Wednesday, October 31, 2012

Is your message and the experience you create aligned?

This really isn't rocket science but I am continually amazed at how many organisations get this wrong. Recently my family have been doing high school tours to help us make a decision regarding the right school for our eldest child.

The schools have had many different approaches to this process. However, their messages have been very similar, "We create a caring, belonging and nurturing environment for your child where we seek to create well rounded young adults with strong academic and life skills."

Yet it is our experience of this message that has stood out the most for us. One school that had over 900 students crammed us into a room where three teachers and three students spent 60 minutes 'telling' us about the nurturing and sense of belonging that the school creates. The speeches were fine, the images shown to us on the PowerPoint presentation also looked fine.

The teachers then stayed in that room while the three students led over crowded tours around the school. Classrooms were closed, it had become dark and lights were off and we spent most of the time peering in through windows trying to get a sense of what the school was like.

After a while the litter on the ground became more and more noticeable. After all, there wasn't much else to see or experience.

It seems to me that if you are going to promote a sense of belonging, then that is the 'experience' that you should do your very best to create. This is a classic case of ensuring that your message and the experience you create are aligned. All it takes is a few moments to ask this question, "Is the experience we are going to create aligned with our message?"

The school I have described is no longer on our list. Other parents who have also visited the school for their tours have expressed similar concerns. The school is completely unaware of the misalignment between their message and the experience they are creating.

How do you make sure that your message and the experience you create are aligned?

This article has been re-posted after having originally been posted in October 2010.

Tuesday, October 23, 2012

Don't plan your future - just live in the moment

"I don't plan for my future. I live in the moment and everything works itself out. After all, I used to plan everything and then I got burned by my ex wife. Everything that I had been working for came crashing down around me. So living in the moment is what matters. You need to be happy now. You could be hit by a bus tomorrow."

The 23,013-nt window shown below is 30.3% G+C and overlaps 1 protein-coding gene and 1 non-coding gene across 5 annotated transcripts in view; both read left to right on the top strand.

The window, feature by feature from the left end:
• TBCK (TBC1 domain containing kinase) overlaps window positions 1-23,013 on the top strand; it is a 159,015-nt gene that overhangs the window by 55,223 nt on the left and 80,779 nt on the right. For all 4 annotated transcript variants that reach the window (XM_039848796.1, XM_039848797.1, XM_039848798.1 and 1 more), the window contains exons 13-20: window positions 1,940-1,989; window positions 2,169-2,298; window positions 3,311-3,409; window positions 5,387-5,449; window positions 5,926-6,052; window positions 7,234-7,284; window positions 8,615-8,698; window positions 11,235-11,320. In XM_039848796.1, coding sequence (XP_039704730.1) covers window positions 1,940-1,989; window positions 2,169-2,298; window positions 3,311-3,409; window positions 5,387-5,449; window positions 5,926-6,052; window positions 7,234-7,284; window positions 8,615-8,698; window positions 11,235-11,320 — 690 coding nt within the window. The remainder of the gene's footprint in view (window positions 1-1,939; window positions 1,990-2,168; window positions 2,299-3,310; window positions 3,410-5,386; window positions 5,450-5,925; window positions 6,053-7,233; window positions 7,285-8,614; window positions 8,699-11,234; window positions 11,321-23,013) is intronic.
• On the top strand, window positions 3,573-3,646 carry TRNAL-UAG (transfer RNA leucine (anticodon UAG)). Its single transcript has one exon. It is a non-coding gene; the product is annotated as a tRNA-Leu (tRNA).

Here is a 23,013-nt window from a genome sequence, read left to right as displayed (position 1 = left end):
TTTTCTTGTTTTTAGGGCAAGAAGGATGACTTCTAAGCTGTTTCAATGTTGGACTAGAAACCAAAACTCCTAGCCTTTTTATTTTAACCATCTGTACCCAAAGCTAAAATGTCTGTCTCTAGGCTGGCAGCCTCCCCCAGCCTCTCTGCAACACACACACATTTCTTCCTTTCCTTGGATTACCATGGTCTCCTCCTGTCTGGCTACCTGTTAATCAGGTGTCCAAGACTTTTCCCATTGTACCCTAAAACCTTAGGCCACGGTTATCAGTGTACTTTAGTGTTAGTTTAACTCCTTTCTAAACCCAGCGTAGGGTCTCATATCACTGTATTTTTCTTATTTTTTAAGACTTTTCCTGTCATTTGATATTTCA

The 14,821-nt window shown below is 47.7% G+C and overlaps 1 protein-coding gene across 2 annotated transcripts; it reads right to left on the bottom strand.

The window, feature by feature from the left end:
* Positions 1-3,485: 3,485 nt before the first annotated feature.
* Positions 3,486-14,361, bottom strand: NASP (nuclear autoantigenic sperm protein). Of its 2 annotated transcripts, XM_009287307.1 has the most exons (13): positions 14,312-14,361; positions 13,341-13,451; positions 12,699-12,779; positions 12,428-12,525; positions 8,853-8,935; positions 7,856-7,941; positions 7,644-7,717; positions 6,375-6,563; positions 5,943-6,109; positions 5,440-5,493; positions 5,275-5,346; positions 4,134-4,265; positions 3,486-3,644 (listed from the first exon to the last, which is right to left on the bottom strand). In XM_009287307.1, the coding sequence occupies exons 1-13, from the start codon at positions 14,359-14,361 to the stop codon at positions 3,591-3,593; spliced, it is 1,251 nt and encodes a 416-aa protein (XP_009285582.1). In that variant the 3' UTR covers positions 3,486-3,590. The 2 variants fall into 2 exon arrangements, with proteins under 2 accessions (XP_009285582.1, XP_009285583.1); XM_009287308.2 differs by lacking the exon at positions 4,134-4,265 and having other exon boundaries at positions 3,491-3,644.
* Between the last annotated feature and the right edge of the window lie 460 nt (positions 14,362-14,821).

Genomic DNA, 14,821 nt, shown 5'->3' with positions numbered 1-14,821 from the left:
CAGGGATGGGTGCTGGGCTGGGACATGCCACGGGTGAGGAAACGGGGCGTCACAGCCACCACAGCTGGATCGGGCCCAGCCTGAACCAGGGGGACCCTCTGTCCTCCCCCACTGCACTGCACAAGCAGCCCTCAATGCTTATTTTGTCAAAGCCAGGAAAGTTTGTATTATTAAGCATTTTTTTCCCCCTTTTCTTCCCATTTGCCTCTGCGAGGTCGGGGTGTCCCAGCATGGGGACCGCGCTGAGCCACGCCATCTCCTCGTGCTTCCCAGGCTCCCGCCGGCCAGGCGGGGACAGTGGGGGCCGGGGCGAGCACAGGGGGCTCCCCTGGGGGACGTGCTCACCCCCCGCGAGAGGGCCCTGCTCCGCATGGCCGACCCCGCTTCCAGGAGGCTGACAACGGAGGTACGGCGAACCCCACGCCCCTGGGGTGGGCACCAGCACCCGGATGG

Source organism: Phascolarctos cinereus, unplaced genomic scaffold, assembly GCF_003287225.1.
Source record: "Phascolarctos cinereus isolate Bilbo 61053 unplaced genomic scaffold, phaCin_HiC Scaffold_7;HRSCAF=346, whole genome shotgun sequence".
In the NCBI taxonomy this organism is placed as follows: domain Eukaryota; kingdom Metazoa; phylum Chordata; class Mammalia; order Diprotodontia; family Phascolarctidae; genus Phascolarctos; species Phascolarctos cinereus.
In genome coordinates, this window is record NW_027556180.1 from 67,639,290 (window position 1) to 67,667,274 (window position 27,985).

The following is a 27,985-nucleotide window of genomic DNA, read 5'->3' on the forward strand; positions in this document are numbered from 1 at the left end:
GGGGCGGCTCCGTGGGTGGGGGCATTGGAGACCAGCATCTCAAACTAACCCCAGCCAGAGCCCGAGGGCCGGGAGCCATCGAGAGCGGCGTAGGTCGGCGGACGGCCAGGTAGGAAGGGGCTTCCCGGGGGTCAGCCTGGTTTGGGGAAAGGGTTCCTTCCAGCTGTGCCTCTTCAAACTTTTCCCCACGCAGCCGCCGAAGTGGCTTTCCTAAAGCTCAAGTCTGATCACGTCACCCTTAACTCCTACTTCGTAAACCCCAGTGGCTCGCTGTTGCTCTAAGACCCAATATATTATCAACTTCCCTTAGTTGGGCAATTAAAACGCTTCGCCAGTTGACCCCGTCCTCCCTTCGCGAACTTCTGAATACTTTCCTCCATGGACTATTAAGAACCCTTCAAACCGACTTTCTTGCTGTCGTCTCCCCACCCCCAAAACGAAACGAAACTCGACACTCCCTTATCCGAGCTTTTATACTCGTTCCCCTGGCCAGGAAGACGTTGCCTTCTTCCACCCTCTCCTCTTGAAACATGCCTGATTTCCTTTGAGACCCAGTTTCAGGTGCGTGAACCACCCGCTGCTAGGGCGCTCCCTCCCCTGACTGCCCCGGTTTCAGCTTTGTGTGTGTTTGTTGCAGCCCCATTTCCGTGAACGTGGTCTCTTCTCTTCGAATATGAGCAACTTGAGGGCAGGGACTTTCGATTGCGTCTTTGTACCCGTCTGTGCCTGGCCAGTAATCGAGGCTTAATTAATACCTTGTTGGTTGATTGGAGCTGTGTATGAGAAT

I hear this type of view fairly regularly. There is no doubt that it is a valid view for some people.

However, when I have the opportunity to drill down and ask a few questions from people who hold this view I discover that when they said that they used to plan for the future, the plans that they are talking about were in their heads and contained no detail about how they were going to be put into action. Their plans were really just high level goals.

When they then got "burned", usually by their partner or their employer, they externalised the situation and believed that they had no control over nor contribution to the negative outcome. It was everyone else's fault. It was also the fault of their plan, even though it wasn't really a plan, it was just a list of high level goals. So that's why they don't plan anymore. It's safer to just go with the flow.

My experience is that when you have a plan that includes your high level goals and what you are going to do to achieve those goals, you are more likely to be happy in the moment as you travel the journey of creating the future you desire.

Recently my eldest son and daughter provided such an example. My wife and I have clear plans regarding how we want to raise our children so that they are respectful, happy and contributing members of society when they are adults. The journey of implementing our plans is at times challenging as we balance teaching our children vital life lessons while enabling them to enjoy life at the same time.

On a Sunday morning when I wasn't home my daughter noticed our 85 year old neighbour struggling to mow his lawns. Sienna called to her 12 year old brother who was still in bed to let him know what Joe was doing. Liam quickly climbed out of bed, put his clothes on and went across the road to offer his services. Thankfully Joe let him complete the task.

When I returned home and was told this story I was delighted. My daughter and my son had both seen an opportunity to help our neighbour and had taken action to do so. This was an example of the behaviours we are hoping to instill in our children for their future being lived today. Do you think my wife and I were happy in this moment?